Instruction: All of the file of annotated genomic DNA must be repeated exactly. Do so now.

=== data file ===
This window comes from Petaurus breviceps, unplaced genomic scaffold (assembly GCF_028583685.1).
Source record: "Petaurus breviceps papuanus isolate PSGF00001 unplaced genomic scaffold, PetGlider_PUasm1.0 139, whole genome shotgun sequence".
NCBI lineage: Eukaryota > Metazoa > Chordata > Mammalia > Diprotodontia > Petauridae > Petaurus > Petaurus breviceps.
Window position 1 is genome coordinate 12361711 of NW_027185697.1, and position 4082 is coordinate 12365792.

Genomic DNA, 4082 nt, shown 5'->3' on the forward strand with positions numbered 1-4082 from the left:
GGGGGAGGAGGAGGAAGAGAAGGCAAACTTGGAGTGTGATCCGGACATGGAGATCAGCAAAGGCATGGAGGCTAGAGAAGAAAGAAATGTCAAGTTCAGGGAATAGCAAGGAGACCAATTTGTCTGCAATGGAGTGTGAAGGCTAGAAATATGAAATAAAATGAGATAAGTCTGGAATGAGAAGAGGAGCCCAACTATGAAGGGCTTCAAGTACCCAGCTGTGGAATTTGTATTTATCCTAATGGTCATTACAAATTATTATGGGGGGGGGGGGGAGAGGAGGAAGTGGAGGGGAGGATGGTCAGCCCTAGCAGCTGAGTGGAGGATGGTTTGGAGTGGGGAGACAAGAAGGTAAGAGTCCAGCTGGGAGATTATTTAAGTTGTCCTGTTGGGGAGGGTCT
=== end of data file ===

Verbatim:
This window comes from Petaurus breviceps, unplaced genomic scaffold (assembly GCF_028583685.1).
Source record: "Petaurus breviceps papuanus isolate PSGF00001 unplaced genomic scaffold, PetGlider_PUasm1.0 139, whole genome shotgun sequence".
NCBI lineage: Eukaryota > Metazoa > Chordata > Mammalia > Diprotodontia > Petauridae > Petaurus > Petaurus breviceps.
Window position 1 is genome coordinate 12361711 of NW_027185697.1, and position 4082 is coordinate 12365792.

Genomic DNA, 4082 nt, shown 5'->3' on the forward strand with positions numbered 1-4082 from the left:
GGGGGAGGAGGAGGAAGAGAAGGCAAACTTGGAGTGTGATCCGGACATGGAGATCAGCAAAGGCATGGAGGCTAGAGAAGAAAGAAATGTCAAGTTCAGGGAATAGCAAGGAGACCAATTTGTCTGCAATGGAGTGTGAAGGCTAGAAATATGAAATAAAATGAGATAAGTCTGGAATGAGAAGAGGAGCCCAACTATGAAGGGCTTCAAGTACCCAGCTGTGGAATTTGTATTTATCCTAATGGTCATTACAAATTATTATGGGGGGGGGGGGGAGAGGAGGAAGTGGAGGGGAGGATGGTCAGCCCTAGCAGCTGAGTGGAGGATGGTTTGGAGTGGGGAGACAAGAAGGTAAGAGTCCAGCTGGGAGATTATTTAAGTTGTCCTGTTGGGGAGGGTCT